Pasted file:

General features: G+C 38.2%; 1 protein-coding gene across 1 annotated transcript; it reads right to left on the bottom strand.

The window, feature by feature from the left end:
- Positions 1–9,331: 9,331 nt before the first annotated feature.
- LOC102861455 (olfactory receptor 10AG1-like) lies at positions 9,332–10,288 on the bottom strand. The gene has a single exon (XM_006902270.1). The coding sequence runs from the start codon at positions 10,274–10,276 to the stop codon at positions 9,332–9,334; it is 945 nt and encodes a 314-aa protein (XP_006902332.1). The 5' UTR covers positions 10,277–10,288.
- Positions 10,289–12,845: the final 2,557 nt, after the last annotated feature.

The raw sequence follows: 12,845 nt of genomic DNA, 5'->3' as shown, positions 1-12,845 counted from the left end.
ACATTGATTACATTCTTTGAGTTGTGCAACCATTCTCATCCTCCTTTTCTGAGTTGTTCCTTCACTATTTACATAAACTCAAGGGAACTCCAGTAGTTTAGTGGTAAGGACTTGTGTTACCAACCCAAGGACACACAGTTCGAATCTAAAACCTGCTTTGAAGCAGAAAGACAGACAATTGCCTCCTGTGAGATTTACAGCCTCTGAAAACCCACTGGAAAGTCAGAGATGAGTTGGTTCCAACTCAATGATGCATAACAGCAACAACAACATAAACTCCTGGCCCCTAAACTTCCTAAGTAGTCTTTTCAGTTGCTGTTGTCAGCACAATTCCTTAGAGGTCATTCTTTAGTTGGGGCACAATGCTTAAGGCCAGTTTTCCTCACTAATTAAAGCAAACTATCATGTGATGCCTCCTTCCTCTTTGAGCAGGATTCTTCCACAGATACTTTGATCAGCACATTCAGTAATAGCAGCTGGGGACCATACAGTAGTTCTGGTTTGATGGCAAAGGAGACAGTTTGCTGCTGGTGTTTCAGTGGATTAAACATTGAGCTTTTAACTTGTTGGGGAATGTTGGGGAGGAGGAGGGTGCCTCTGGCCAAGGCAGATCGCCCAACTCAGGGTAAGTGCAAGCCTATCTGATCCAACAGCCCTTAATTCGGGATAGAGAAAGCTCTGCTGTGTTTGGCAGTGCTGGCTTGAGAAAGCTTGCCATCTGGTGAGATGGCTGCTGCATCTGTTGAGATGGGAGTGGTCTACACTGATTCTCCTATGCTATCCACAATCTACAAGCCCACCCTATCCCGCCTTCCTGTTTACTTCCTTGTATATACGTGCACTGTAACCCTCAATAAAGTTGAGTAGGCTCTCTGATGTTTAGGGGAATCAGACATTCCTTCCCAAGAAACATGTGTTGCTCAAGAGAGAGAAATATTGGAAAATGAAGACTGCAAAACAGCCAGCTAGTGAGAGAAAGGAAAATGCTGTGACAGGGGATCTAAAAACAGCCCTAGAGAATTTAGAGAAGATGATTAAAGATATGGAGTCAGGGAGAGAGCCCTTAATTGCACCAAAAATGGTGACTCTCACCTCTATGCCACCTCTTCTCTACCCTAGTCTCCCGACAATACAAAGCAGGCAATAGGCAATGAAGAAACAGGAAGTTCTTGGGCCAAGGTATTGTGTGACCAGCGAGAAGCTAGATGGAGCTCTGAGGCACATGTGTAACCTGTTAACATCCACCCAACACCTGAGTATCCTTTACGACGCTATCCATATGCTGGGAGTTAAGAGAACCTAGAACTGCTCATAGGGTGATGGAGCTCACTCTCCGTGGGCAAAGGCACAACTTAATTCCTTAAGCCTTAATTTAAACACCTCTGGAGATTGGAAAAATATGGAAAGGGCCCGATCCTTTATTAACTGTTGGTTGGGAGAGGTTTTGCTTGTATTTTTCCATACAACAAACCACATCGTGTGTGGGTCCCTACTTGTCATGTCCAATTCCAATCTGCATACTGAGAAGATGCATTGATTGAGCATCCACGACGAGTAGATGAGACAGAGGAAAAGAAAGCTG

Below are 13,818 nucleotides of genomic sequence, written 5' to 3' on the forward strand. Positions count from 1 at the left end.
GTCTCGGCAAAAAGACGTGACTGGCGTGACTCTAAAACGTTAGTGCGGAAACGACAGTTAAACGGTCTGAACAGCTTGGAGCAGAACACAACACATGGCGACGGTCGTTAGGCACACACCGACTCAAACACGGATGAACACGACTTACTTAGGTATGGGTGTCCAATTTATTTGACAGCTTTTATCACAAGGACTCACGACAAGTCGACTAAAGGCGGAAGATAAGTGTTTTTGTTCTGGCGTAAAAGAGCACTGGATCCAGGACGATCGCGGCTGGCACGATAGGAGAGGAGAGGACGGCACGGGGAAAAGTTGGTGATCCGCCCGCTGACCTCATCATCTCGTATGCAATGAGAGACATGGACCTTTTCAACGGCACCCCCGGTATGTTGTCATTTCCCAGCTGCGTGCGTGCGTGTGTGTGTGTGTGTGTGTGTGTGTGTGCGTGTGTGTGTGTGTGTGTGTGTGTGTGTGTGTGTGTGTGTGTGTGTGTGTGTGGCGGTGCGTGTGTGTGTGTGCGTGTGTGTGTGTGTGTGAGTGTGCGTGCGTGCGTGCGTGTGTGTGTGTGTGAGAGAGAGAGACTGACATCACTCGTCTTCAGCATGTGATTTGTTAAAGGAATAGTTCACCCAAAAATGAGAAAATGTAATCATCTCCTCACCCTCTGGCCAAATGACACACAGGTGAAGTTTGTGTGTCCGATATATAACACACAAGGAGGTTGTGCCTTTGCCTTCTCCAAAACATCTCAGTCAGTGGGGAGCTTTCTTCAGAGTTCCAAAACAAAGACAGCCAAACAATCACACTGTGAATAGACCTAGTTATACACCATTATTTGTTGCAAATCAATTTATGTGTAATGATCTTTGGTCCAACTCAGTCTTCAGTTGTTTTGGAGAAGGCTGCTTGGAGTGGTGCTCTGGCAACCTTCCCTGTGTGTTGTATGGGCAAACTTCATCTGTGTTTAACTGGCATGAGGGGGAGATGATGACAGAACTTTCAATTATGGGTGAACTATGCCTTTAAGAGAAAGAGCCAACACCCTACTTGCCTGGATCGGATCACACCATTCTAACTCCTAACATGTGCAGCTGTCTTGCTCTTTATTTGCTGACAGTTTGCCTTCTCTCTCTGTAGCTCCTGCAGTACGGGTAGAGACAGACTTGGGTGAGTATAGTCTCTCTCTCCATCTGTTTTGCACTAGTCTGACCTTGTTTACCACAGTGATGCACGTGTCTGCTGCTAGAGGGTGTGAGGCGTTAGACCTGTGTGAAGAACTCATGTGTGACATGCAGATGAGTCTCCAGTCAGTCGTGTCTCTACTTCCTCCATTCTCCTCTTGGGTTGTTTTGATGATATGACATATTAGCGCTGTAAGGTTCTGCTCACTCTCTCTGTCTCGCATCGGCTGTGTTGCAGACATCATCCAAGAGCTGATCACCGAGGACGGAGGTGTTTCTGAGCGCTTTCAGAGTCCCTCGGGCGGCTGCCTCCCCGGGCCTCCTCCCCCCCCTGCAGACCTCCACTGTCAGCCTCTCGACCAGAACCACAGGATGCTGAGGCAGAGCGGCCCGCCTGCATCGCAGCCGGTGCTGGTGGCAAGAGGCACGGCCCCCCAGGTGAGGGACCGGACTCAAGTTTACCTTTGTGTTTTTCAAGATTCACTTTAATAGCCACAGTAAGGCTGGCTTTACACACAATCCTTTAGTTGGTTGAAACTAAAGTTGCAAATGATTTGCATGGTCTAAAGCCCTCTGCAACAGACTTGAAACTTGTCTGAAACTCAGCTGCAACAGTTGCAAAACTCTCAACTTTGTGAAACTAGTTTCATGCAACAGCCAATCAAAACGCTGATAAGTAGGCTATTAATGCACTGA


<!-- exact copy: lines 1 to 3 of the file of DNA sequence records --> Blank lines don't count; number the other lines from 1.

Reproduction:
General features: G+C 38.2%; 1 protein-coding gene across 1 annotated transcript; it reads right to left on the bottom strand.

The window, feature by feature from the left end:
- Positions 1–9,331: 9,331 nt before the first annotated feature.